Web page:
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Exp Dermatol. 1993 Jun;2(3):99-105.

TP53 tumor-suppressor gene and human carcinogenesis.

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  • 1Laboratoire de Dermatologie Moléculaire, CNRS/CRBM, Montpellier, France.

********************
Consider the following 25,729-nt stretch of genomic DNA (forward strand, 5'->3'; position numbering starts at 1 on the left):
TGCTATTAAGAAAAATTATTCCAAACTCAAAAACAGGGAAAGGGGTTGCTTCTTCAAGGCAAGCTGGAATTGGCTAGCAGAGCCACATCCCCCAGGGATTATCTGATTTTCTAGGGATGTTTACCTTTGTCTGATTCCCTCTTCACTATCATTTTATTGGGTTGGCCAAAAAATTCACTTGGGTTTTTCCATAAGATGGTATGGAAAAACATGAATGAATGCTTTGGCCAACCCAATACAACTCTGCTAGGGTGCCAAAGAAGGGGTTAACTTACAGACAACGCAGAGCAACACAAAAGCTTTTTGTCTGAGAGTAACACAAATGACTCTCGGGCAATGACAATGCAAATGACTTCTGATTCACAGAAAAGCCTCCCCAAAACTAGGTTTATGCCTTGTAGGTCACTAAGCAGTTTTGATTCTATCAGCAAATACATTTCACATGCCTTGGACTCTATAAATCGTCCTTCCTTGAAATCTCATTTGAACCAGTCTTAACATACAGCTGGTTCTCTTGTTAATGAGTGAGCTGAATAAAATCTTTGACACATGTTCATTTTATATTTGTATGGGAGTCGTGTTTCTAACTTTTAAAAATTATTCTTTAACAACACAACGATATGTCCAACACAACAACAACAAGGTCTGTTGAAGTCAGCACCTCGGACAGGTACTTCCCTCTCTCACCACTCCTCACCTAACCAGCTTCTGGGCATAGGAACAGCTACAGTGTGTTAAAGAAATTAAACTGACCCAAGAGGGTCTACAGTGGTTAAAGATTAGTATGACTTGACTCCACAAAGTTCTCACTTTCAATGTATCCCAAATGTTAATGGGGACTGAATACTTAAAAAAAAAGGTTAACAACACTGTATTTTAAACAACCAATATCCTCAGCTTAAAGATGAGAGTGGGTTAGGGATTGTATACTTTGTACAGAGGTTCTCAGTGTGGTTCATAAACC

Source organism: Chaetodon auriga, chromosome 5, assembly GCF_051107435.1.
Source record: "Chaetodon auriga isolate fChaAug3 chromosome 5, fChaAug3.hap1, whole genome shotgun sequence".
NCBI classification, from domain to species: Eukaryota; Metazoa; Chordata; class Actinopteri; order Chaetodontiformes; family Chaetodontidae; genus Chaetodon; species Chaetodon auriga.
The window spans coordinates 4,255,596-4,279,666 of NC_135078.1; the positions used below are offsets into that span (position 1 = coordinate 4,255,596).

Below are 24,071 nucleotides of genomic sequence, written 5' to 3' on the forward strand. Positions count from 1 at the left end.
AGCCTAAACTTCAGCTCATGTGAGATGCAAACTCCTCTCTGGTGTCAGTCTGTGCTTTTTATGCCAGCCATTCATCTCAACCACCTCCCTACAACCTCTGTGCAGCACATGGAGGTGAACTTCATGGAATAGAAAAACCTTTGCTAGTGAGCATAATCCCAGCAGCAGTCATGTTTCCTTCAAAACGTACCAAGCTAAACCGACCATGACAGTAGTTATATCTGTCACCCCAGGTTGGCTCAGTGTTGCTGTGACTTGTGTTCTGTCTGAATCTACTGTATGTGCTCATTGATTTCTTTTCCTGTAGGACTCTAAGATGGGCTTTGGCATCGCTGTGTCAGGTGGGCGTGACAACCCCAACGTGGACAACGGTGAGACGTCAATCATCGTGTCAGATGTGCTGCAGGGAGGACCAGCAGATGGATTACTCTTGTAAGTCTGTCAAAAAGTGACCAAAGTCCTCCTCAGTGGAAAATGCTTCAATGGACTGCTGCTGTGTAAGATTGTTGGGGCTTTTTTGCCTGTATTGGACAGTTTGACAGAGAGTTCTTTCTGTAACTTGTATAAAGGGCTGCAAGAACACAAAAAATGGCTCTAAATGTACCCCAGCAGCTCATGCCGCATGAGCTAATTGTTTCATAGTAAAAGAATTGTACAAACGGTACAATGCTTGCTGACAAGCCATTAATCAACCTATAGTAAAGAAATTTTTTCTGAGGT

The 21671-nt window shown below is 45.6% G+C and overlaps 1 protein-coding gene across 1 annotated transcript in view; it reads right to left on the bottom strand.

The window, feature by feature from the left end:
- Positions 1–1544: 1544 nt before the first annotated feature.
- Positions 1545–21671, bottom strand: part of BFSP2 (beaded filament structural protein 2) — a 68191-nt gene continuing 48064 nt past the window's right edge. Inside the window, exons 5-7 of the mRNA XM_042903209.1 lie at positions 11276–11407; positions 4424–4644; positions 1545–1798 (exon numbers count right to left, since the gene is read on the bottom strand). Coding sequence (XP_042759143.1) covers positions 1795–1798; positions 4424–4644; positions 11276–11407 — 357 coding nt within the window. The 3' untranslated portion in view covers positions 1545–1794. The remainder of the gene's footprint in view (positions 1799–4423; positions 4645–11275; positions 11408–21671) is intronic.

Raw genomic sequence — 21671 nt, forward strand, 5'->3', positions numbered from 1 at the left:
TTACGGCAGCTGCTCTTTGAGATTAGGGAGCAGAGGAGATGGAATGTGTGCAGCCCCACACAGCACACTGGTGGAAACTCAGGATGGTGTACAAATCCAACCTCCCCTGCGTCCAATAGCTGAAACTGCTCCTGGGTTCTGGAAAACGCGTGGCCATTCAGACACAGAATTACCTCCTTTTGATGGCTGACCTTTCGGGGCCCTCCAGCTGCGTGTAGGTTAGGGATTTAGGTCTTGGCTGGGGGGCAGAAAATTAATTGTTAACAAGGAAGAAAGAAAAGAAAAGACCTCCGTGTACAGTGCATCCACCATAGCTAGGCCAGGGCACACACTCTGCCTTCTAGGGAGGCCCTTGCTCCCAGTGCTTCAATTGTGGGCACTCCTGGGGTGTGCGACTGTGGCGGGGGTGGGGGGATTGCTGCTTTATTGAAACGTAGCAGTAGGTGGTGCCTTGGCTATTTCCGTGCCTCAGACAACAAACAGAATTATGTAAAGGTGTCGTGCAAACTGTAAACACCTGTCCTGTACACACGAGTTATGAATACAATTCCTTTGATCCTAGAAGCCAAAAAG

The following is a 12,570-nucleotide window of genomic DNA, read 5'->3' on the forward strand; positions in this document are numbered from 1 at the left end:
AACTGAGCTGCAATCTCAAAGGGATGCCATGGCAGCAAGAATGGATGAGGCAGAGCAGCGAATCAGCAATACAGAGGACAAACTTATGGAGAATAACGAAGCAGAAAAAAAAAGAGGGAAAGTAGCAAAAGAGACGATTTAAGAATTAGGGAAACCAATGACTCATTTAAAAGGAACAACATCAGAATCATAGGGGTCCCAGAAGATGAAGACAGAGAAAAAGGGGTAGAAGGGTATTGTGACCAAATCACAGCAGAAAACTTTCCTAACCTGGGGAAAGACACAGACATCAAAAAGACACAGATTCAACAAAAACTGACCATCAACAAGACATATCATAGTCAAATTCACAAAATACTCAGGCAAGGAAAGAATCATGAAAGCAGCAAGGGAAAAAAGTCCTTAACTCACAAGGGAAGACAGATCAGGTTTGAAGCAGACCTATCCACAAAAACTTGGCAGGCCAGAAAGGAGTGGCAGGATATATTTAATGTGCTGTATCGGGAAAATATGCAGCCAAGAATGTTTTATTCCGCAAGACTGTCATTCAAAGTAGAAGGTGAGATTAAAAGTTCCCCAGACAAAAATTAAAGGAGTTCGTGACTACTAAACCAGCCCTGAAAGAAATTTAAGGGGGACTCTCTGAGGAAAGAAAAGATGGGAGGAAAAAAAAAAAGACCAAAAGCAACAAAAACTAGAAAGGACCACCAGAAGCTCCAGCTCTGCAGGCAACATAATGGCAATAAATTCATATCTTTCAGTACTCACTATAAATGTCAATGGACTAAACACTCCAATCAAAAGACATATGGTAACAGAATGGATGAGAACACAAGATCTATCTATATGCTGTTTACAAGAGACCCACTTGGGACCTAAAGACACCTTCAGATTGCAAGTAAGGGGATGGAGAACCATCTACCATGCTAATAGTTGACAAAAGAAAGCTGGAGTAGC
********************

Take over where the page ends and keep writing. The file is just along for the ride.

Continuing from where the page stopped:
The wild-type tumor-suppressor TP53 gene encodes for a nuclear protein which has been shown to act as a transcriptional modulator. The cellular role of the p53 protein is the control of cell proliferation, particularly important in stressed cells. The TP53 gene is frequently mutated in sporadic and familial human cancers. Most transforming mutations localize in highly conserved domains of the gene and define hot-spot regions that have a certain degree of tissue specificity. Moreover, most mutations are point mutations and the type and localization of the nucleotide substitution may sometimes help in recognizing the carcinogenic agent. This is the case for C to T transitions at dipyrimidine sites induced by UV radiation in cutaneous epitheliomas. Inactivation of p53 protein can also occur through mechanisms other than genetic alteration, such as binding to viral or cellular proteins. Loss of wild-type TP53 function seems therefore to play a crucial role in cell transformation in human cancers, either during carcinogenesis or later in tumor progression.

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